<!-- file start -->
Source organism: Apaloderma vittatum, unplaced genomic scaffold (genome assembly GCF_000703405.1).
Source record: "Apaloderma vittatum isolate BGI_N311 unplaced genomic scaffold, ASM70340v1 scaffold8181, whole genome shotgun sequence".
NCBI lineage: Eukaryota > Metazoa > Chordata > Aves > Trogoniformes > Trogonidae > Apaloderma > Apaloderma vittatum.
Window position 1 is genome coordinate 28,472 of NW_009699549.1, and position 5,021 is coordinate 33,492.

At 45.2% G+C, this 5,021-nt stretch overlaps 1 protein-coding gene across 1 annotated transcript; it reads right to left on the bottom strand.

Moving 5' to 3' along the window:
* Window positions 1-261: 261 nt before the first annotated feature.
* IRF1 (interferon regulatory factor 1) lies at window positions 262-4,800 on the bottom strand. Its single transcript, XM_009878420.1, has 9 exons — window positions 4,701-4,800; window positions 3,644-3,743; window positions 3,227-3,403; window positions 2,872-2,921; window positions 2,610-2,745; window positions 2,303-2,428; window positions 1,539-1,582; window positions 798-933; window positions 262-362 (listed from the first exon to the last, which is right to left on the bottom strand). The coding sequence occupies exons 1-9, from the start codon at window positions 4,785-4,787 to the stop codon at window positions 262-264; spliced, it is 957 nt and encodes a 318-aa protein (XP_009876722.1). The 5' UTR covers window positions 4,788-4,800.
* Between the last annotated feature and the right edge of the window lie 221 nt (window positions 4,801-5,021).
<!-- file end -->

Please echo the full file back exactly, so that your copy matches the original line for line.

Source organism: Apaloderma vittatum, unplaced genomic scaffold (genome assembly GCF_000703405.1).
Source record: "Apaloderma vittatum isolate BGI_N311 unplaced genomic scaffold, ASM70340v1 scaffold8181, whole genome shotgun sequence".
NCBI lineage: Eukaryota > Metazoa > Chordata > Aves > Trogoniformes > Trogonidae > Apaloderma > Apaloderma vittatum.
Window position 1 is genome coordinate 28,472 of NW_009699549.1, and position 5,021 is coordinate 33,492.

At 45.2% G+C, this 5,021-nt stretch overlaps 1 protein-coding gene across 1 annotated transcript; it reads right to left on the bottom strand.

Moving 5' to 3' along the window:
* Window positions 1-261: 261 nt before the first annotated feature.
* IRF1 (interferon regulatory factor 1) lies at window positions 262-4,800 on the bottom strand. Its single transcript, XM_009878420.1, has 9 exons — window positions 4,701-4,800; window positions 3,644-3,743; window positions 3,227-3,403; window positions 2,872-2,921; window positions 2,610-2,745; window positions 2,303-2,428; window positions 1,539-1,582; window positions 798-933; window positions 262-362 (listed from the first exon to the last, which is right to left on the bottom strand). The coding sequence occupies exons 1-9, from the start codon at window positions 4,785-4,787 to the stop codon at window positions 262-264; spliced, it is 957 nt and encodes a 318-aa protein (XP_009876722.1). The 5' UTR covers window positions 4,788-4,800.
* Between the last annotated feature and the right edge of the window lie 221 nt (window positions 4,801-5,021).